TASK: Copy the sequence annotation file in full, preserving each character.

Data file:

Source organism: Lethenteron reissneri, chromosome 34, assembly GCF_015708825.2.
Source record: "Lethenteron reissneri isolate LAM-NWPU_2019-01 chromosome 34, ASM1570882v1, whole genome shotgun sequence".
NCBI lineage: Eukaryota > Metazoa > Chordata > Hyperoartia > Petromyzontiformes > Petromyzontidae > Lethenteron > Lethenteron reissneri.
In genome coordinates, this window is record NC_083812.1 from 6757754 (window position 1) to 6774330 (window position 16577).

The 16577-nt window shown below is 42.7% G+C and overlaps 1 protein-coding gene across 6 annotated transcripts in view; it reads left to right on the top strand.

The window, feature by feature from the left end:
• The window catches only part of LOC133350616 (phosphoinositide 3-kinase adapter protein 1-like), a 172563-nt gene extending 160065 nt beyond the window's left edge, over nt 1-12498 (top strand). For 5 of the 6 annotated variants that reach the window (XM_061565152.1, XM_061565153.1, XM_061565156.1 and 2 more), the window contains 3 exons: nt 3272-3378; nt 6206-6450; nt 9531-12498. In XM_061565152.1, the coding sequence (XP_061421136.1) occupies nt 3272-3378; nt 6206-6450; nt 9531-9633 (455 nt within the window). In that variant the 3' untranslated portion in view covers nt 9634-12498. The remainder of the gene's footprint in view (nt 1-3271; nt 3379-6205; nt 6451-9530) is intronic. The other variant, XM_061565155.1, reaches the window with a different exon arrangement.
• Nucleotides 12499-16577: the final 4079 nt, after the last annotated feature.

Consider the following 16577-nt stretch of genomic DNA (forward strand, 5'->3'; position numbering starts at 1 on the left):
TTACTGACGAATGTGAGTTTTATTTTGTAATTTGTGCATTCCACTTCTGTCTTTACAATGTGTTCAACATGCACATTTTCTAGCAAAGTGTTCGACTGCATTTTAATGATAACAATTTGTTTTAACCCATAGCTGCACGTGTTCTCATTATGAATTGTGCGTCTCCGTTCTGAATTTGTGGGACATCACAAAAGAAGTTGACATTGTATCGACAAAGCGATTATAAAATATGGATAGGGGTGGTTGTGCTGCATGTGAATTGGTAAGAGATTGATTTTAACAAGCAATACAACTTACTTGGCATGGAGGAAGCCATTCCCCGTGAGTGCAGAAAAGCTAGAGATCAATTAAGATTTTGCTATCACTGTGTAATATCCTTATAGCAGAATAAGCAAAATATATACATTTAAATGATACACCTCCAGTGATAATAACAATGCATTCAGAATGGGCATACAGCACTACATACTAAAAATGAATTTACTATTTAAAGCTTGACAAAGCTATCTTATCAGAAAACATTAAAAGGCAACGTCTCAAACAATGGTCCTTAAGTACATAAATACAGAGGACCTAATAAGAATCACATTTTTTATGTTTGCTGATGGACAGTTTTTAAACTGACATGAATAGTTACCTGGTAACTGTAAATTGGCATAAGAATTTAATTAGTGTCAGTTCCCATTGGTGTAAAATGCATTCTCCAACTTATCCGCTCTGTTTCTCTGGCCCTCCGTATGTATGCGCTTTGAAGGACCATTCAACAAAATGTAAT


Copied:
Source organism: Lethenteron reissneri, chromosome 34, assembly GCF_015708825.2.
Source record: "Lethenteron reissneri isolate LAM-NWPU_2019-01 chromosome 34, ASM1570882v1, whole genome shotgun sequence".
NCBI lineage: Eukaryota > Metazoa > Chordata > Hyperoartia > Petromyzontiformes > Petromyzontidae > Lethenteron > Lethenteron reissneri.
In genome coordinates, this window is record NC_083812.1 from 6757754 (window position 1) to 6774330 (window position 16577).

The 16577-nt window shown below is 42.7% G+C and overlaps 1 protein-coding gene across 6 annotated transcripts in view; it reads left to right on the top strand.

The window, feature by feature from the left end:
• The window catches only part of LOC133350616 (phosphoinositide 3-kinase adapter protein 1-like), a 172563-nt gene extending 160065 nt beyond the window's left edge, over nt 1-12498 (top strand). For 5 of the 6 annotated variants that reach the window (XM_061565152.1, XM_061565153.1, XM_061565156.1 and 2 more), the window contains 3 exons: nt 3272-3378; nt 6206-6450; nt 9531-12498. In XM_061565152.1, the coding sequence (XP_061421136.1) occupies nt 3272-3378; nt 6206-6450; nt 9531-9633 (455 nt within the window). In that variant the 3' untranslated portion in view covers nt 9634-12498. The remainder of the gene's footprint in view (nt 1-3271; nt 3379-6205; nt 6451-9530) is intronic. The other variant, XM_061565155.1, reaches the window with a different exon arrangement.
• Nucleotides 12499-16577: the final 4079 nt, after the last annotated feature.

Consider the following 16577-nt stretch of genomic DNA (forward strand, 5'->3'; position numbering starts at 1 on the left):
TTACTGACGAATGTGAGTTTTATTTTGTAATTTGTGCATTCCACTTCTGTCTTTACAATGTGTTCAACATGCACATTTTCTAGCAAAGTGTTCGACTGCATTTTAATGATAACAATTTGTTTTAACCCATAGCTGCACGTGTTCTCATTATGAATTGTGCGTCTCCGTTCTGAATTTGTGGGACATCACAAAAGAAGTTGACATTGTATCGACAAAGCGATTATAAAATATGGATAGGGGTGGTTGTGCTGCATGTGAATTGGTAAGAGATTGATTTTAACAAGCAATACAACTTACTTGGCATGGAGGAAGCCATTCCCCGTGAGTGCAGAAAAGCTAGAGATCAATTAAGATTTTGCTATCACTGTGTAATATCCTTATAGCAGAATAAGCAAAATATATACATTTAAATGATACACCTCCAGTGATAATAACAATGCATTCAGAATGGGCATACAGCACTACATACTAAAAATGAATTTACTATTTAAAGCTTGACAAAGCTATCTTATCAGAAAACATTAAAAGGCAACGTCTCAAACAATGGTCCTTAAGTACATAAATACAGAGGACCTAATAAGAATCACATTTTTTATGTTTGCTGATGGACAGTTTTTAAACTGACATGAATAGTTACCTGGTAACTGTAAATTGGCATAAGAATTTAATTAGTGTCAGTTCCCATTGGTGTAAAATGCATTCTCCAACTTATCCGCTCTGTTTCTCTGGCCCTCCGTATGTATGCGCTTTGAAGGACCATTCAACAAAATGTAAT